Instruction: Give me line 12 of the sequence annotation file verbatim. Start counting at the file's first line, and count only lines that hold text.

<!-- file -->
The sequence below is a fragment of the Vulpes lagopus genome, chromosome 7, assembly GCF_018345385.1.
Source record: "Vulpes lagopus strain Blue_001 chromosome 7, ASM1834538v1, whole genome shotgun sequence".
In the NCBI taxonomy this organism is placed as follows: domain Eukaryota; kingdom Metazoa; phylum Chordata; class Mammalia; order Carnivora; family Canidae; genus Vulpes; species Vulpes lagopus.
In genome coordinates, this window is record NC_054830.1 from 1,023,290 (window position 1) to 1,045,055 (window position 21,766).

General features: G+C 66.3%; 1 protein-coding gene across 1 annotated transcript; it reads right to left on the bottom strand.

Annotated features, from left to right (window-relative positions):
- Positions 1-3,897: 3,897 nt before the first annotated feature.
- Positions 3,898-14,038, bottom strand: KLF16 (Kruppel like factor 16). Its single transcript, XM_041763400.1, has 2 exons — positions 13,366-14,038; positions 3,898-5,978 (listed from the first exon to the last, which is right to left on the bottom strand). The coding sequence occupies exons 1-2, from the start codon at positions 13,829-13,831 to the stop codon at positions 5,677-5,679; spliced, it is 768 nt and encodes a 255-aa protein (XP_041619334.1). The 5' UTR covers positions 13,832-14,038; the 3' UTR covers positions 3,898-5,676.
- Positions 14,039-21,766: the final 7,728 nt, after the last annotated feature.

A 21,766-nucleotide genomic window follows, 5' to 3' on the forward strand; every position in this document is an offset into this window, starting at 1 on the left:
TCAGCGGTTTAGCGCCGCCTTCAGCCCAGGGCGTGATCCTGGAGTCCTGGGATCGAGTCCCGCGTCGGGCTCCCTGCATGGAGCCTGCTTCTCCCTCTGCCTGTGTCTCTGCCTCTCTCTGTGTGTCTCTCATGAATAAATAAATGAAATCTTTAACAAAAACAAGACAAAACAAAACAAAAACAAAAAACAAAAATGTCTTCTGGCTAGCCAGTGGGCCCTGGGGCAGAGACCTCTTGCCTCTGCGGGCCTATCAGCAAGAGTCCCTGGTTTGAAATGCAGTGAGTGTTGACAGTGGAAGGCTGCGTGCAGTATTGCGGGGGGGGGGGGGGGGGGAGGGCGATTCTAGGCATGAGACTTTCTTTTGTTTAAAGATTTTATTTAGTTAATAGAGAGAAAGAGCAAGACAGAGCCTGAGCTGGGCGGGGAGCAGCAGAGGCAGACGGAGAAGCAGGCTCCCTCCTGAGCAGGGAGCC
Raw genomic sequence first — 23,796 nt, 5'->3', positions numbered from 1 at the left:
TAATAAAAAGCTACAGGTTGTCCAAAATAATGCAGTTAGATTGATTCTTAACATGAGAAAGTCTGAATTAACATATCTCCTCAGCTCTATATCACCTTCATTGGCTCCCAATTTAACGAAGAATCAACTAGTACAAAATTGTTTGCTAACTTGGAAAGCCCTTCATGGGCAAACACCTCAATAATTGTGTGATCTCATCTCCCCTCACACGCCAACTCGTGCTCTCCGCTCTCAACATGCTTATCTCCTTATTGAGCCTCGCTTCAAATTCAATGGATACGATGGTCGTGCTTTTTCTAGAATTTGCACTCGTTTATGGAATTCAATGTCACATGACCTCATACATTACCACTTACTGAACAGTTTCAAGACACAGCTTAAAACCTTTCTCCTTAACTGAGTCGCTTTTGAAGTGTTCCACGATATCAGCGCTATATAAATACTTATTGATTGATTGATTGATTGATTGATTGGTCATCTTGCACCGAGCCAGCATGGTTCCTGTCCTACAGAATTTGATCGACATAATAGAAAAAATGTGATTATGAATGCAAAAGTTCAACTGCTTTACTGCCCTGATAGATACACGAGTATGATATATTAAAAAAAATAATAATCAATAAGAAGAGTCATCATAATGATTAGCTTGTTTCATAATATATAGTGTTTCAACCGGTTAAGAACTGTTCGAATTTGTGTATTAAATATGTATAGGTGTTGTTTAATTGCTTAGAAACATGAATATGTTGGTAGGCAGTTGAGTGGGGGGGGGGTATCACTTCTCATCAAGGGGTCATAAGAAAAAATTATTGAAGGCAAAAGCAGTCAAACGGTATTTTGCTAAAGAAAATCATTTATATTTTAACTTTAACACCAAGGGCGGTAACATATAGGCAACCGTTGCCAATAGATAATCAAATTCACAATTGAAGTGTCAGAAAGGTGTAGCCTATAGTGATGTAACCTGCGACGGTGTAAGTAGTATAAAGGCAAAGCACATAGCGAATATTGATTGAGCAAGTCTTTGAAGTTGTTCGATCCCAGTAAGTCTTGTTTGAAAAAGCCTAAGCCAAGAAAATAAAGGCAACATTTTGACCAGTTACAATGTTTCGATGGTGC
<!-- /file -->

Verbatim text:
Raw genomic sequence first — 23,796 nt, 5'->3', positions numbered from 1 at the left: